CV layout refers to how you structure the appearance of your CV, such as your font size, line spacing, and margins, and the CV design you choose.
Usually, you’ll use a standard CV format (also known as a chronological CV format) that emphasises your relevant work experience.
Keep scrolling to view a standard CV example and learn four tips on how to lay out your CV.
The standard CV layout
We’ve outlined the best CV layout for most UK job applicants. If you’re only interested in the layout, look at the example in our CV layout infographic below. Or read on for more information about how to set out each CV section.
- CV Title
FIRST AND LAST NAME
Email: [email protected] | Phone: 07123 456 789 | Address: 123 Your Street, Town, Postcode | Linkedin: linkedin.com/in/yourproﬁle
- CV Personal Statement
Knowledgeable [industry] professional with [number of years] years of experience. Aiming to utilise my [relevant skills] to fill your [position name] position. A skilled worker looking to contribute positively and achieve [Company’s Name]’s goals.
- Work History
Most Recent Job Title
Employer Name / Location / Start Year–End Year
- Explain your job responsibilities in 2–4 bullet points
- If possible, include numbers and examples to provide context
Earlier Job Title
Employer Name / Location / Start Year–End Year
- Start the bullet points in your work experience section with CV action verbs
- To be concise and avoid repetition, don’t use pronouns
(Writing the start and end dates of your work history is optional)
University, Location | Start Date–End Date
- Key Skills
- Include a bulleted list of your job-related skills
- Quantify your skills with hard numbers and details
- Provide context by being as specific as possible (e.g., mentioning the actual names of software or tools you’ve used)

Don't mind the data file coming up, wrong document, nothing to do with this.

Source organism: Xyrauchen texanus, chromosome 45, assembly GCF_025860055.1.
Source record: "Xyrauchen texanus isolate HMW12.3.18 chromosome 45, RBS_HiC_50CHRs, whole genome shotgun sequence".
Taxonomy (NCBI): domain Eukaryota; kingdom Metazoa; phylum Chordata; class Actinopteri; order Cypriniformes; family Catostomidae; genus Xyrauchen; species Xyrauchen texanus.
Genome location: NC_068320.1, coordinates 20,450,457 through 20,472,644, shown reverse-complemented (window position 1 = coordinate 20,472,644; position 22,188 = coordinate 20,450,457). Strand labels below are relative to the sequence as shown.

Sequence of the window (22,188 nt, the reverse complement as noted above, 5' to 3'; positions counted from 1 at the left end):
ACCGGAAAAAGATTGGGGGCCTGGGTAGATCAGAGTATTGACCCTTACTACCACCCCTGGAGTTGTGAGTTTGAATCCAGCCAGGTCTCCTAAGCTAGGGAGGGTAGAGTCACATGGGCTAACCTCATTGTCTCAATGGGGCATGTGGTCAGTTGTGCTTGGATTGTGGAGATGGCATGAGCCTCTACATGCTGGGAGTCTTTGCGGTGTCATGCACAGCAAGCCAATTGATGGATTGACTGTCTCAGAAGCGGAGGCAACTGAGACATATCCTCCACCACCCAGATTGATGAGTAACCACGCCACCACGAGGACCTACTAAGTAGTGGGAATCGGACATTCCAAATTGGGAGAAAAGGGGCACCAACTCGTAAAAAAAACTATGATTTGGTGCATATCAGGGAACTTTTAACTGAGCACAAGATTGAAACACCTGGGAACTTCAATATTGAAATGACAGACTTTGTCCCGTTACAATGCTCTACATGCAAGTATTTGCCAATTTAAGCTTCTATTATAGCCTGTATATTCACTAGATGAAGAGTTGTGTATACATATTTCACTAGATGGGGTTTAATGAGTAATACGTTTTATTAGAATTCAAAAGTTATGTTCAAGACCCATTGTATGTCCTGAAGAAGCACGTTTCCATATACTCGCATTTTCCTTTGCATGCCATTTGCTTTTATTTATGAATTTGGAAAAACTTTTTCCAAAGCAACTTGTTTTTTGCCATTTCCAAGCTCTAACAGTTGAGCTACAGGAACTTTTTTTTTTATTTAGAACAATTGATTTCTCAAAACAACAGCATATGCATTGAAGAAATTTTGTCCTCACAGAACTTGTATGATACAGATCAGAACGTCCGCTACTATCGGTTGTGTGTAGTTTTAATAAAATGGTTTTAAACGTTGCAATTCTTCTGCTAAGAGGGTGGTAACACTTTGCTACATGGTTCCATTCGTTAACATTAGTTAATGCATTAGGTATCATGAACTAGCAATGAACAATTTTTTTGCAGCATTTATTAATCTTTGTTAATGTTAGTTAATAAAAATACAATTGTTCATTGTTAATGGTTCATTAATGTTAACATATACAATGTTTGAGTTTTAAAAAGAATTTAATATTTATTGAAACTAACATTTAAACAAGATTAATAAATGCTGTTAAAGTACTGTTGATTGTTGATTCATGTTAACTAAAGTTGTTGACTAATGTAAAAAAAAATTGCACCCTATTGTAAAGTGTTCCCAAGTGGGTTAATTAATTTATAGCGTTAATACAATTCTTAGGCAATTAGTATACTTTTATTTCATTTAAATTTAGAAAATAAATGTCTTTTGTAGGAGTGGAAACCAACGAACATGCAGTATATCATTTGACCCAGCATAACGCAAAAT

- Additional Experience
Add other relevant sections such as your hobbies and interests, languages, volunteer experiences, or publications
1. CV title
Set out your CV with your personal details at the top, no matter what type of CV layout you use. Important contact information to give employers includes your:
- email address
- mobile phone number
Extra details you can put in your CV header — if they make you more hirable — are your:
2. Personal statement
A CV personal statement (also called a CV personal profile) is a three-sentence paragraph (or 3–4 bullets) you put under your personal details. Your statement should provide the reader with a quick overview of what to expect in your CV by summarising your:
- professional experience
- main career goal
3. Work experience
Professional experience is usually more relevant to your job hunt than your educational background. So if you have plenty of experience related to your desired job, place your CV work experience section right below your personal statement.
Begin with your most recent job title at the top, and continue chronologically. Go as far back as necessary.
Each job title you list should also include:
- the dates you worked there
- bullet points detailing your duties and achievements in the position
- hard numbers to add colour and context (e.g., rather than ‘trained new employees’, say ‘trained four new employees over 2+ years’)
Place your highest degree at the top and go backwards in order. For example, if you have a Master’s degree, place it above your Bachelor’s.
For your university degree, include your:
- university’s name
- degree title and classification
- dissertation topic
- relevant modules
When listing your A-levels and GCSEs, name the school where you studied for them and provide your grades.